Solutions to HW 5
Exercise 5.1
X t +1 = Zt +1 + Zt ,
X t +h = Zt +h + Zt +h1
X t +1 = E ( X t +1 | X t , X t 1,.) = Zt
X t +h = E ( X t +h | X t , X t 1,.) = 0, h 2
et+1 = X t+1 X t+1 = Zt+1
Var(et+h ) = 2
(
)
et+h = X t+h X t+h = Zt+h + Zt+h1 Var(et+h )
STAT 420 Introduction to Time Series
Homework 1
1. Read Chapter 1 in the book, and answer the following question:
(a) Is the Marketing time series on page 3 continuous or discrete? give your reason.
Answer: Discrete. The observations are only taken every
STAT 350 (Fall 2016)
Homework 1
Name: xiaochuan chen
Professor: Rosario MONTER
Section:020
Time:11:30
1
There are two types of problems that I have included which you do not need to turn in.
1)
Before each problem (or set of problems) are listed some Prac
Time Series Analysis
Lecture Notes
Fall 2016
1
Lecture 16: Birth-Death Processes
1
Birth-Death
1.1
Continuous-Time Stochastic Process
A Continuous-Time Markov Process
Two types of the state transitions are of only two types: births which increase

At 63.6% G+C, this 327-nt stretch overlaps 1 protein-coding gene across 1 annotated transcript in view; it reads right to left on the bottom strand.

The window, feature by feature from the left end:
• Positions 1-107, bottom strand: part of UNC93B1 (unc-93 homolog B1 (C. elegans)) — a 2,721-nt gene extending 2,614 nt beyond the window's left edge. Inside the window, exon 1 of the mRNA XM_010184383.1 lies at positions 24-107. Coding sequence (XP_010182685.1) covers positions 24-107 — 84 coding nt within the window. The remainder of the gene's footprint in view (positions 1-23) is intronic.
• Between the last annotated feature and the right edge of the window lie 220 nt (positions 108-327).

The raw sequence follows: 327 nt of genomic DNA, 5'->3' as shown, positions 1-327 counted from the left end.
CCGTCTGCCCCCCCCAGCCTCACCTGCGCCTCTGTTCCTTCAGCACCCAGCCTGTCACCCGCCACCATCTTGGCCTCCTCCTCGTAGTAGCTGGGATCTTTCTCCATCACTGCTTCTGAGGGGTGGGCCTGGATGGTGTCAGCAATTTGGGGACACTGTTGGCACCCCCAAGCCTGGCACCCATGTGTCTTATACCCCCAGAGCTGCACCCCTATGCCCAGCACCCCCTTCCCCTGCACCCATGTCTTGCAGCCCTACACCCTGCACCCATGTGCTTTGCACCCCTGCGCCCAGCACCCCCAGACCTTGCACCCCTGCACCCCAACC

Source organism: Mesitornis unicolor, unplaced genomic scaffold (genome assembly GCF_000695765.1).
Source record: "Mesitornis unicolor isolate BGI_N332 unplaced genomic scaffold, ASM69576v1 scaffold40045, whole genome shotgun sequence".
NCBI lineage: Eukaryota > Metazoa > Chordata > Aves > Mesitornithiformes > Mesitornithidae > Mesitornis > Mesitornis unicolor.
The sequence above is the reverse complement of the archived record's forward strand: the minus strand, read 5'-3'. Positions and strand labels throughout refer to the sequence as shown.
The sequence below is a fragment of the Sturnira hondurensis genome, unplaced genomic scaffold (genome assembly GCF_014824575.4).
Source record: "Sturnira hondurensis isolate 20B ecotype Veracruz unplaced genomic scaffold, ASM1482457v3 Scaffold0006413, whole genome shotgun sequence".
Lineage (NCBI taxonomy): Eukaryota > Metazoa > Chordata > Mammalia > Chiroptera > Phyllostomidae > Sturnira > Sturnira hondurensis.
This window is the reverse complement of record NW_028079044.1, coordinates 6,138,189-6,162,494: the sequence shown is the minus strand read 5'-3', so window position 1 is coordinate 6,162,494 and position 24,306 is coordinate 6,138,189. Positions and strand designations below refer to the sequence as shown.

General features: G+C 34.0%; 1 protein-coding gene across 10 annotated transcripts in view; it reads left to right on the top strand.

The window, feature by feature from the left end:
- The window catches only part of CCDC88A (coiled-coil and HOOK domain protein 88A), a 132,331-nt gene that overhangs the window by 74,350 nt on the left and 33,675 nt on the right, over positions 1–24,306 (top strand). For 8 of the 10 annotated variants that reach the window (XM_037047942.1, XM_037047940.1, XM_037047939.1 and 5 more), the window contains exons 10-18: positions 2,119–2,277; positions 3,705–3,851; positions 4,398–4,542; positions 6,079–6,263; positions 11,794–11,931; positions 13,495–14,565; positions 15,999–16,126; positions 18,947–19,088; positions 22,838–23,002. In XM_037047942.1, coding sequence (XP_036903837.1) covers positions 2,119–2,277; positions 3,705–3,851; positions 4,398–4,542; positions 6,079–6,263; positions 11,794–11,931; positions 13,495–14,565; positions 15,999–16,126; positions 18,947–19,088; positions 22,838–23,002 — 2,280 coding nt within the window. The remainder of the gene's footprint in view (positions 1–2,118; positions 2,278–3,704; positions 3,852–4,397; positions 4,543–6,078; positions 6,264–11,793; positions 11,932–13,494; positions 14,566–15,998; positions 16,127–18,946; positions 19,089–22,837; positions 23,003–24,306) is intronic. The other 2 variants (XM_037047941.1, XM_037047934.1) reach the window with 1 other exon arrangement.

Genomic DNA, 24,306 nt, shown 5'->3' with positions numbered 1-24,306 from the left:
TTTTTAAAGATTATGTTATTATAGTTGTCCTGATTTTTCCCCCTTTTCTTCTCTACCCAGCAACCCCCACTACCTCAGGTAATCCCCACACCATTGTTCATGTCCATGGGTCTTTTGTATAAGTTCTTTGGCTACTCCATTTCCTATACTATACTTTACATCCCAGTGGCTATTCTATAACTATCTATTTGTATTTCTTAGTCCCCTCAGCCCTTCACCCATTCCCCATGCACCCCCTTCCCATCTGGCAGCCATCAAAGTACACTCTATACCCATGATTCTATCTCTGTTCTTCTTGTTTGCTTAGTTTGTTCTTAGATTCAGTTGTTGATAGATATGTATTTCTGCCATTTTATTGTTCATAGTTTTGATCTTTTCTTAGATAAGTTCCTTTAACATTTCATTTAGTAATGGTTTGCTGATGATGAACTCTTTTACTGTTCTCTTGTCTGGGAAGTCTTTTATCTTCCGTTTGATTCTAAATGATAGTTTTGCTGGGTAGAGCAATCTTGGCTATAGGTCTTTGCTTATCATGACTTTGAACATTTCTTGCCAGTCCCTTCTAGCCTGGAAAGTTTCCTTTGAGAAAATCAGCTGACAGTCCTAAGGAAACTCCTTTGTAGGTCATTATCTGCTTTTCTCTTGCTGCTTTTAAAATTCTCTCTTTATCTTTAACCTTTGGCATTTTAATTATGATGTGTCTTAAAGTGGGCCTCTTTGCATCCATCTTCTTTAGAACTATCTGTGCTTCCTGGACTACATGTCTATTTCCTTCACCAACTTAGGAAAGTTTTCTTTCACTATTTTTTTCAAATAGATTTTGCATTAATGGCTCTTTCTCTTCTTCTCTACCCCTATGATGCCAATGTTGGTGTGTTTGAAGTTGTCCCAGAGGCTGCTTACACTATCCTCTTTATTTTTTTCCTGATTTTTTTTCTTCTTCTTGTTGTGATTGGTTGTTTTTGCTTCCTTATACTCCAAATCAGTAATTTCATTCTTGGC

the sta
STAT 420 Advanced Statistical Methodology
Spring 2017
Lecture R
Introduction to R
0-0
STAT 420
Lecture R Introduction to R
Spring 2017
Outline
R and RStudio
The S Language
S Objects
Working Directory
Data Import/Export
Graphics
Dabao Zhang
1
Page 1
STAT 420
H10
X1, . , X t ,
predict the value it will assume at some specific future time point, X t + h .
The prediction problem: from the observed values of a time series at past points,
X t +h ,
We refer to X
In forecasting
t is called the forecast orig
STAT 420
H7
Given a set of observations
cfw_ X1,., X n from a stationary time series, the ACVF is estimated
by the sample autocovariance function defined as
h =
1 nh
( X X n )( X t X n ) ,
n t=1 t+h
1 n
where X n = X n .
n t =1
This also leads to estim
STAT 420
H8
HW3 (due Feb. 11)
Problem 1
Suppose that in a sample of size 100, you obtain
1 = 0.432
and
2 = 0.145 .
Assuming that
the data were generated from an MA(1) model, construct approximate 95% CIs for
Based on these two CIs, are the data consisten
STAT 420
H9
Trend stationary models
In practice, most time series are non-stationary. Real TS data often exhibit time trend and/or cyclic features
that are beyond the capacity of stationary ARMA models. Several examples we have considered came
from clearl
Solutions to HW 9
Problem 1
Xt